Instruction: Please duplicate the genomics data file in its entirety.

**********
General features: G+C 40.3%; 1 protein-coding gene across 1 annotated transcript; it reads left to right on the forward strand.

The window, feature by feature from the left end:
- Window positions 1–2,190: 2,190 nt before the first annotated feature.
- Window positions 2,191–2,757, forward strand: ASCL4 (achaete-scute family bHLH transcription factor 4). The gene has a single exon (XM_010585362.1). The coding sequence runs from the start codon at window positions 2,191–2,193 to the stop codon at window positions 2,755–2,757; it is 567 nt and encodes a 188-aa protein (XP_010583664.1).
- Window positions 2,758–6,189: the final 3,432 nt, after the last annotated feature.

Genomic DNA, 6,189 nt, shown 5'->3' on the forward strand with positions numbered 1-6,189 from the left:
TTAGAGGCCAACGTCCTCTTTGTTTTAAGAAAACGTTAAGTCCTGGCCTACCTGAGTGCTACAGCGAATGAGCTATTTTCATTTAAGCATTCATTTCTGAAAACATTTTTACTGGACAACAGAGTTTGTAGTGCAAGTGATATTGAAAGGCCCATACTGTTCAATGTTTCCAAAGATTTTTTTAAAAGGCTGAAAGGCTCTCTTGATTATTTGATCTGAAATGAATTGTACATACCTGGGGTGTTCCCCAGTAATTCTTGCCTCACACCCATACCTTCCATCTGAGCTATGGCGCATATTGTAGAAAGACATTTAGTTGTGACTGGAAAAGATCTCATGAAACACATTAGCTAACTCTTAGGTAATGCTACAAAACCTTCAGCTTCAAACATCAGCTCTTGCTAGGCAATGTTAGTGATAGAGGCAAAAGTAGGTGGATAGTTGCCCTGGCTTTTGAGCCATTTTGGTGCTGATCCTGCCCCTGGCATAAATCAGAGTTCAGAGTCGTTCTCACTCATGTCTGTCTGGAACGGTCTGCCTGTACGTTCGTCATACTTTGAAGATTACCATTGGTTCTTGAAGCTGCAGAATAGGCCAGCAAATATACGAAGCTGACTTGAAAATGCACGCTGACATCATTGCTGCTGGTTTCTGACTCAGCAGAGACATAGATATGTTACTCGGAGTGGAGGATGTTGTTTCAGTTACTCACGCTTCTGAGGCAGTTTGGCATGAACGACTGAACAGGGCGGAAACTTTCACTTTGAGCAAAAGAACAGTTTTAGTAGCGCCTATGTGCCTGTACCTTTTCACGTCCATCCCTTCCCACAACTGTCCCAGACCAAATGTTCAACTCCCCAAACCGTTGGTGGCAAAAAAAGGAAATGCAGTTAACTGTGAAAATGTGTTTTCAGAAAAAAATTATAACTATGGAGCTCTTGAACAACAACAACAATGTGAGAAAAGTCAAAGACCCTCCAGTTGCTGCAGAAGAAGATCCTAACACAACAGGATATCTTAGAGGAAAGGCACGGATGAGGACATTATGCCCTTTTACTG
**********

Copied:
General features: G+C 40.3%; 1 protein-coding gene across 1 annotated transcript; it reads left to right on the forward strand.

The window, feature by feature from the left end:
- Window positions 1–2,190: 2,190 nt before the first annotated feature.
- Window positions 2,191–2,757, forward strand: ASCL4 (achaete-scute family bHLH transcription factor 4). The gene has a single exon (XM_010585362.1). The coding sequence runs from the start codon at window positions 2,191–2,193 to the stop codon at window positions 2,755–2,757; it is 567 nt and encodes a 188-aa protein (XP_010583664.1).
- Window positions 2,758–6,189: the final 3,432 nt, after the last annotated feature.

Genomic DNA, 6,189 nt, shown 5'->3' on the forward strand with positions numbered 1-6,189 from the left:
TTAGAGGCCAACGTCCTCTTTGTTTTAAGAAAACGTTAAGTCCTGGCCTACCTGAGTGCTACAGCGAATGAGCTATTTTCATTTAAGCATTCATTTCTGAAAACATTTTTACTGGACAACAGAGTTTGTAGTGCAAGTGATATTGAAAGGCCCATACTGTTCAATGTTTCCAAAGATTTTTTTAAAAGGCTGAAAGGCTCTCTTGATTATTTGATCTGAAATGAATTGTACATACCTGGGGTGTTCCCCAGTAATTCTTGCCTCACACCCATACCTTCCATCTGAGCTATGGCGCATATTGTAGAAAGACATTTAGTTGTGACTGGAAAAGATCTCATGAAACACATTAGCTAACTCTTAGGTAATGCTACAAAACCTTCAGCTTCAAACATCAGCTCTTGCTAGGCAATGTTAGTGATAGAGGCAAAAGTAGGTGGATAGTTGCCCTGGCTTTTGAGCCATTTTGGTGCTGATCCTGCCCCTGGCATAAATCAGAGTTCAGAGTCGTTCTCACTCATGTCTGTCTGGAACGGTCTGCCTGTACGTTCGTCATACTTTGAAGATTACCATTGGTTCTTGAAGCTGCAGAATAGGCCAGCAAATATACGAAGCTGACTTGAAAATGCACGCTGACATCATTGCTGCTGGTTTCTGACTCAGCAGAGACATAGATATGTTACTCGGAGTGGAGGATGTTGTTTCAGTTACTCACGCTTCTGAGGCAGTTTGGCATGAACGACTGAACAGGGCGGAAACTTTCACTTTGAGCAAAAGAACAGTTTTAGTAGCGCCTATGTGCCTGTACCTTTTCACGTCCATCCCTTCCCACAACTGTCCCAGACCAAATGTTCAACTCCCCAAACCGTTGGTGGCAAAAAAAGGAAATGCAGTTAACTGTGAAAATGTGTTTTCAGAAAAAAATTATAACTATGGAGCTCTTGAACAACAACAACAATGTGAGAAAAGTCAAAGACCCTCCAGTTGCTGCAGAAGAAGATCCTAACACAACAGGATATCTTAGAGGAAAGGCACGGATGAGGACATTATGCCCTTTTACTG